The following table shows how a tonne of beech pellets compares with beech on an energy basis for typical moisture contents supplied. The calorific output value (Gigajoules, GJ) is used to measure how much energy is contained in the different fuels, while the energy content (kilowatts per hour, kWh) is a measure of the rate at which energy is produced. Because plant biomass naturally contains water, this reduces the output compared to fossil fuels such as oil and coal. Therefore, the amount of water in the biomass is essential for the energy output of the fuel: water content must be minimized by proper drying and storage and maintained at a constant level to avoid fluctuations in energy output when burnt. Heating oil is very energy dense, and a smaller mass of oil is needed to give the same energy output as biomass.
Water content(%)
Calorific value(GJ)
Energy content(kWh)
Heating oil equivalent(kg)
Beech(naturally dried)
Beech pellets(kiln dried)

 Given the above analysis, we can easily see the priorities of beech pellets over beech as biomass fuel. Through pelletization, beech pellets have a lower water content and higher calorific value.
With the modern technological process of pelleting process, a higher density and lower moisture content are reached, which allows a higher calorific value. Biopellet is reflected in lower fuel consumption and reduced waste during the heating season. When fossil fuels are burnt in air, they release the carbon they stored underground into the atmosphere as carbon dioxide (CO2). In contrast, when biomass fuels are burnt they release the carbon stored during growth, but reincorporate that carbon into the plant during the next growth cycle. The result is less additional carbon dioxide in the atmosphere with biomass fuels. Beech pellets contain no additives or binders of non-plant origin, so the ash content is very low. Also, beech pellets are standardized, which enables us to automate the entire fuel system and complete combustion quality.So, use beech pellets as biomass fuel, and you and your boiler will be grateful.

5. Beech pellets manufacturing
Pellets are small cylindrical pressed bodies. The raw material is composed of residual wood such as wood shavings or sawmill residuals left in their natural state. Typical wood pellet manufacturers are large pelleting mills.
The quality of the raw materials used has a decisive influence on the quality of wood pellets. In order to ensure the pellet quality required, scrupulous preparation and processing of the raw material are of extreme significance. The production of wood pellets therefore places great demands on the manufacturing process. How beech pellets are made in a pellet plant? Generally, it will go through the following procedures:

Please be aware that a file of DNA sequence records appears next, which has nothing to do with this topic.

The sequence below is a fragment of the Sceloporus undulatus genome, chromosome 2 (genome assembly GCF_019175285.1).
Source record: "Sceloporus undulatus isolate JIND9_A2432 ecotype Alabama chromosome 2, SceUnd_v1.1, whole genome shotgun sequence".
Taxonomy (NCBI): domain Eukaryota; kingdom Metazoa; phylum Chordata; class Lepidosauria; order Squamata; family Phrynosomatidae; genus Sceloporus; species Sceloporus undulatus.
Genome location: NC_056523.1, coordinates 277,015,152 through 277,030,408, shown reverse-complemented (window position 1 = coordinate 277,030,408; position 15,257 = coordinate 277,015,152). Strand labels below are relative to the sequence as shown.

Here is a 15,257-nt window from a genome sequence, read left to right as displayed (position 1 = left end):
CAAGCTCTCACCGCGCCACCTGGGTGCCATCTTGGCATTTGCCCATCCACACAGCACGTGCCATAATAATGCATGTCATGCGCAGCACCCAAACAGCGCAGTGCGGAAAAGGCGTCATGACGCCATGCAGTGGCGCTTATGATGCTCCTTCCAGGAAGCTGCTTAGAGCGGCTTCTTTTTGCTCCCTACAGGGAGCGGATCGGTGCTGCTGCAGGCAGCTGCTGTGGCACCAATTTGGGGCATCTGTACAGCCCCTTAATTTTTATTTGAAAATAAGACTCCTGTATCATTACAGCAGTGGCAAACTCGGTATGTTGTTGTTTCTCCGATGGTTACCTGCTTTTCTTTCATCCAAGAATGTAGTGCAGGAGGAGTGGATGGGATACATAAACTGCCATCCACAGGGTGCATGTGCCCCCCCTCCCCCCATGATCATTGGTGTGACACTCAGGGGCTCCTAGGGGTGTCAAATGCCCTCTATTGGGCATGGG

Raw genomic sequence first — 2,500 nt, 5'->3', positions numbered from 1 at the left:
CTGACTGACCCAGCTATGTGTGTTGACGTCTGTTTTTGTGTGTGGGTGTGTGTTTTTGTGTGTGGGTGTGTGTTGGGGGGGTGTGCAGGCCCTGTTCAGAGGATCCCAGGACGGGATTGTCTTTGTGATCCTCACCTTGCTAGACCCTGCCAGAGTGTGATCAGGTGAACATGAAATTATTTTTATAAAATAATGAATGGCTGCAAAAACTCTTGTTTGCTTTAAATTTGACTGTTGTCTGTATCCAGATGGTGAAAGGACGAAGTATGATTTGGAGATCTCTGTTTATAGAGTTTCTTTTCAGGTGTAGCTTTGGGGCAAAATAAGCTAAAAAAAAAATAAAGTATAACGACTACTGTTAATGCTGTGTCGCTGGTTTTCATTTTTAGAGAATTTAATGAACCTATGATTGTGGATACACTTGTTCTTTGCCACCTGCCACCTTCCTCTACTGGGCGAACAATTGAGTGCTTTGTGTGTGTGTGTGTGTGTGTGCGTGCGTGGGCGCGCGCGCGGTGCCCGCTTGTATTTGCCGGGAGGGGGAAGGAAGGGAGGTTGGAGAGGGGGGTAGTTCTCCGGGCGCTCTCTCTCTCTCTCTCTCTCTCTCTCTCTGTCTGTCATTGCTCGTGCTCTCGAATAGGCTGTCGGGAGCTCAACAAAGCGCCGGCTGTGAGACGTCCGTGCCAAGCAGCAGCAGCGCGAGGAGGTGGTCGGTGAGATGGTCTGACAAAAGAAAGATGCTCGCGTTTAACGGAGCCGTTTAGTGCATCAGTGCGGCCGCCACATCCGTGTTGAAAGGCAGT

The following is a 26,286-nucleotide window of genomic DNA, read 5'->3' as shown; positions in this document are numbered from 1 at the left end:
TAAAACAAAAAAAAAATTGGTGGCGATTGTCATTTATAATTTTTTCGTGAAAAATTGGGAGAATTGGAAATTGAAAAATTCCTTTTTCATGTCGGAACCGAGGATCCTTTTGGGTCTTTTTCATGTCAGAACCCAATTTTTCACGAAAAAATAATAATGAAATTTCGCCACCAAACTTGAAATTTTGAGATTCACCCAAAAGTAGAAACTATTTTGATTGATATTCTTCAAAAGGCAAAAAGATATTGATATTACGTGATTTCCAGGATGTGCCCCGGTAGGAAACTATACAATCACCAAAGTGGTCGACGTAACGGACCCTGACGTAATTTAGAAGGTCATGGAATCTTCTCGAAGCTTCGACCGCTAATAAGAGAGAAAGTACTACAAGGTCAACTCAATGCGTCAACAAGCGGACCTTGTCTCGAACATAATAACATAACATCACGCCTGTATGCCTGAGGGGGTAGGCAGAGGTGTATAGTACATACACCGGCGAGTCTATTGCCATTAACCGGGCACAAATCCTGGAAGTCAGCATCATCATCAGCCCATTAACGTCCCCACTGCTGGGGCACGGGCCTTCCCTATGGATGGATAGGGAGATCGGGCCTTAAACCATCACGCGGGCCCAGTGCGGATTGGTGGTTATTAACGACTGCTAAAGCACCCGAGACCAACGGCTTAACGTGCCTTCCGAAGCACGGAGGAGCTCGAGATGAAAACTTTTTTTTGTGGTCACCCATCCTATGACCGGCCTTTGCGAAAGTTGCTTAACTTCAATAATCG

*Chipping and crumbling: the size of material is a pivotal factor influencing pelletization. Generally, size of material for pelletization remains about 4mm or 5mm and pellet diameter is either 6mm or 8mm. Therefore, oversized material cannot pass through pellet mill ring die pores smoothly and cannot be squeezed via ring die pores. On the other hand, pellet mill performance will stay unstable with electric current fluctuating, which is harmful to pellet mill and the quality of pellets will also be affected adversely. Hence, material should be cut in size with either wood chipper, wood crusher or hammer mill.
*Screening: impurities such as stones, metals or others will be screened out of raw materials. 
*Drying: moisture content of material will exert a deciding impact upon the quality of pellets. According to statistics and our experience, moisture content of 13%-15% is commonly suitable for a variety of raw material species. Excessive moisture content of raw material cannot be pelletized and material will stick together like paste. Not only will efficiency of the pellet mill be affected, but also the required quality of the pellets will be harmed as well. Through drying in the drum dryer, the desired moisture content will be made.
*Mixing: to secure the stable performance of the pellet mill, we should know whether we are supposed to mix different kinds of materials together. Because materials are bound to be blended proportionately and thoroughly. Otherwise, pellet mill has to be forced to chew different materials from one kind to another, which triggers choking or burping of pellet mill, namely unstable running and noisy sound. Normally, pellet mill during working has no noise produced. Therefore, we should have different materials mixed decently so that a smooth pellet production can be achieved. That is to say, a mixer will enhance performance of the pellet mill.
*Pelletizing: after preparation of the raw material, beech is conveyed by an auger to the presses in the pellet mill. Special rollers press the material through the holes of the flat bed matrix. Hot pellets are cut to the specified length. Wood consists mainly of the constituents lignin and cellulose. As a result of the pressure during the pressing process, the lignin becomes adhesive and encases the cellulose fibres. By this means, pelletization is possible without the addition of binding materials.
*Cooling: hot extruded pellet will be hardened and strengthened after air cooling in a cooler.
*Package: pellets are packaged into bags for the sake of pellet protection and convenient distribution by an automatic packing system.
*Storage and distribution: pellets should be kept in dry conditions and be stored in tanks, contains or silos. Pellets are distributed in bags or in bulk form by truck or other vehicles.